Celebrating Jamaican Culture – A Student’s Perspective
Editor’s note: On Thursday, Feb. 28, English Professor Randy Laist brought his English class to the College’s celebration of Jamaican Independence, the last event during Goodwin’s month-long observation of Black History Month. Dr. Laist challenged his students to write about the experience. The following entry was chosen for the E-News Blog. The writer, Tyesha Page, is a student at the Connecticut River Academy and takes Dr. Laist’s English 300 course at Goodwin.
By Tyesha Page
Food, fun, and fellowship were on display in the Goodwin College Community Room. Thursday February 28th marked the College’s celebration of Jamaican Independence. The event was developed with the idea of exposing others to a new culture. According to Nicole Miller, the assistant creator of the event, the occasion gives the opportunity to “learn about someone else’s history because you have to understand where people who don’t look like you come from.”
The Community Room was filled with every aspect of Jamaica. From the green, yellow, and black balloons on the tables, to the aroma of the appetizing food in the air, to the island music humming in the background, one could fully feel and embrace the Jamaican culture.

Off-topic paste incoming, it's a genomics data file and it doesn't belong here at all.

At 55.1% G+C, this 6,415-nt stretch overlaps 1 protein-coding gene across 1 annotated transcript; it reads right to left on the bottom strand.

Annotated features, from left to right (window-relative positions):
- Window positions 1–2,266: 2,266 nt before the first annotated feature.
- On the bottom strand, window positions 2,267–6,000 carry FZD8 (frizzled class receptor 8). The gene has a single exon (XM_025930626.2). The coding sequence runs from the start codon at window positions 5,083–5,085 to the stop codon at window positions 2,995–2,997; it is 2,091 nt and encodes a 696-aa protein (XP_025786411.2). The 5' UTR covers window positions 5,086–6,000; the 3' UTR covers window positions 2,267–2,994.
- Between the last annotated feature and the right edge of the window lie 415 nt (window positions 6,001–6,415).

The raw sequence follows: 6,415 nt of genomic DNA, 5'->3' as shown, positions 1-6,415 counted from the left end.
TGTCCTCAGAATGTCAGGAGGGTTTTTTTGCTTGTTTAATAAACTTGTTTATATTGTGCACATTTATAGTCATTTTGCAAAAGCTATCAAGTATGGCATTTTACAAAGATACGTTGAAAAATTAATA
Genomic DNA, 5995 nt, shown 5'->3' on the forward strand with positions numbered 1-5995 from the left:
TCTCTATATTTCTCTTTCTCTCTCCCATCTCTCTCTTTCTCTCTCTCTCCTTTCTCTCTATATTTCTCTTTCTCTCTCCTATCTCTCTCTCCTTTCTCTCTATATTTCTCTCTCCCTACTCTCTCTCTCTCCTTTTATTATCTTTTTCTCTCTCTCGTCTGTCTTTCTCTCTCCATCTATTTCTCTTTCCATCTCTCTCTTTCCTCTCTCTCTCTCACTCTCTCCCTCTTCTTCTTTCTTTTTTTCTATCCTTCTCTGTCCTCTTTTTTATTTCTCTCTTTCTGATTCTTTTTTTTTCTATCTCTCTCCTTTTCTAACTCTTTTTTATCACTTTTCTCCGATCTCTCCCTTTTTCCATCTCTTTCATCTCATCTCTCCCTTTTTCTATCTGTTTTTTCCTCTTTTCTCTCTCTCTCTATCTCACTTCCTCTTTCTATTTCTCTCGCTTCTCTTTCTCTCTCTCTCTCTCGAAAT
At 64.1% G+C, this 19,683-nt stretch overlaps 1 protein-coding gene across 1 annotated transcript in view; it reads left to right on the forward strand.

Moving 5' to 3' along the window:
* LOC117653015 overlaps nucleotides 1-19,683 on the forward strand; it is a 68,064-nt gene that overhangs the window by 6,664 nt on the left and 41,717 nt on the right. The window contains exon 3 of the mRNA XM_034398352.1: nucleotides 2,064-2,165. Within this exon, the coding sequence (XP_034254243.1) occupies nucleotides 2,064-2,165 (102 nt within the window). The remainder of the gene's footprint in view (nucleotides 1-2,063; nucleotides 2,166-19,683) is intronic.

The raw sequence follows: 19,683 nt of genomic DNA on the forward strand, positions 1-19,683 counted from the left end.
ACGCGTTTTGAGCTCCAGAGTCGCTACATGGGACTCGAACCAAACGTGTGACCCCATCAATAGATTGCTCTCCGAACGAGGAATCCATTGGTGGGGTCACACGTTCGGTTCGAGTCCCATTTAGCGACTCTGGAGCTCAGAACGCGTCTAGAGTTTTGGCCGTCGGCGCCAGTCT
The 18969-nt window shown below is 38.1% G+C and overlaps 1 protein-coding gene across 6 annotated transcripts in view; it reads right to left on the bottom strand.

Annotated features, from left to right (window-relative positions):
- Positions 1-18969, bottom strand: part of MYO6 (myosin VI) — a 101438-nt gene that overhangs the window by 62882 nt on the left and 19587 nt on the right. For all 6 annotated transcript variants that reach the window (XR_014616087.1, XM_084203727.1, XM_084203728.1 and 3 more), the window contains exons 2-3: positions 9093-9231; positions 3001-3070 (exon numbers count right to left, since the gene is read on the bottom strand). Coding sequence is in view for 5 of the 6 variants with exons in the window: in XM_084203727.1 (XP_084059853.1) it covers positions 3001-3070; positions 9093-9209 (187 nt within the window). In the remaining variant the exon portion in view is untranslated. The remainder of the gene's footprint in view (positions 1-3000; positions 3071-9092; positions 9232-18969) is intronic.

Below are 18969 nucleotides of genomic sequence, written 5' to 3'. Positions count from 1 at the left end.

The freshness of the celebration ushered in many curious students walking by the event on Thursday. They came in for the food and fun, but stayed for the opportunity to learn something new about a culture they knew nothing about. One student, Raelene Saglio, felt the event was “cool because I’ve never been exposed to the Jamaican culture, so it’s cool that they are doing this.” From the scene in the Community Room, it looked as if people were really enjoying themselves and learning a lot about the Jamaican culture from the chatter echoing from their tables.
Pepper’s Jamaican Bakery and Jerk Restaurant and the Sunsplash Bar and Grill catered the event, providing the authenticity of delicious Jamaican cuisine. Food is very important in the Jamaican culture and having the jerk chicken, beef patties, curry chicken, and many more dishes allowed for participants to get a taste of Jamaica. Dr. Laist, a professor at Goodwin, believed it was a “great opportunity to have tasty food, listen to good music, and learn about Jamaican food. Though I wish the jerk chicken was spicier.”
The DJ at the Jamaican Independence Day Celebration brought back memories to fellow Jamaicans with the old school music and created yet another learning opportunity for event attenders. He kicked off the celebration with the 1966 version of the Jamaican national anthem, ended with Bob Marley’s “Redemption Song,” and played traditional island music like “Bam Bam” by Chaka Deemus throughout the celebration. The music gave people an ear to Jamaica.
According to Nicole Miller, “Everybody has felt like an other.” The event gave people the chance to learn about their history and about the history of people other than themselves.